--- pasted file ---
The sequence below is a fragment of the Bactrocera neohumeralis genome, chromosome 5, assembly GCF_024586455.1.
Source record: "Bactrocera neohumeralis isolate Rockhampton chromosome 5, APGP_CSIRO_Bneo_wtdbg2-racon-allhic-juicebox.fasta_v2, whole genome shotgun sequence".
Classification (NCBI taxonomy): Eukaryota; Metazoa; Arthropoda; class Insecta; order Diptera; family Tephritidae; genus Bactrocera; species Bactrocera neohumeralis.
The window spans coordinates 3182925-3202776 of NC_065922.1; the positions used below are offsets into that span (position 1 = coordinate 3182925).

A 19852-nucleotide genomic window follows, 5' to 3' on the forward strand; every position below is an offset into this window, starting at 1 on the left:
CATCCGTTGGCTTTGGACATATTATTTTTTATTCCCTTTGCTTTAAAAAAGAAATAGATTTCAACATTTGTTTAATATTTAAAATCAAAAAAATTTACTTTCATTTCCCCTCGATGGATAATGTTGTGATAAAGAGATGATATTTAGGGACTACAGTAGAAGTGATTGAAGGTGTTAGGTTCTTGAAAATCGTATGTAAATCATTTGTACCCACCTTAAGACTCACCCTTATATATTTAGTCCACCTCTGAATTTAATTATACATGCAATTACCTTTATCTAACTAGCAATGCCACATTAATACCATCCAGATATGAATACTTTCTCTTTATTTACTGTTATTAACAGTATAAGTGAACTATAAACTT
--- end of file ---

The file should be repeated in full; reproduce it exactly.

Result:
The sequence below is a fragment of the Bactrocera neohumeralis genome, chromosome 5, assembly GCF_024586455.1.
Source record: "Bactrocera neohumeralis isolate Rockhampton chromosome 5, APGP_CSIRO_Bneo_wtdbg2-racon-allhic-juicebox.fasta_v2, whole genome shotgun sequence".
Classification (NCBI taxonomy): Eukaryota; Metazoa; Arthropoda; class Insecta; order Diptera; family Tephritidae; genus Bactrocera; species Bactrocera neohumeralis.
The window spans coordinates 3182925-3202776 of NC_065922.1; the positions used below are offsets into that span (position 1 = coordinate 3182925).

A 19852-nucleotide genomic window follows, 5' to 3' on the forward strand; every position below is an offset into this window, starting at 1 on the left:
CATCCGTTGGCTTTGGACATATTATTTTTTATTCCCTTTGCTTTAAAAAAGAAATAGATTTCAACATTTGTTTAATATTTAAAATCAAAAAAATTTACTTTCATTTCCCCTCGATGGATAATGTTGTGATAAAGAGATGATATTTAGGGACTACAGTAGAAGTGATTGAAGGTGTTAGGTTCTTGAAAATCGTATGTAAATCATTTGTACCCACCTTAAGACTCACCCTTATATATTTAGTCCACCTCTGAATTTAATTATACATGCAATTACCTTTATCTAACTAGCAATGCCACATTAATACCATCCAGATATGAATACTTTCTCTTTATTTACTGTTATTAACAGTATAAGTGAACTATAAACTT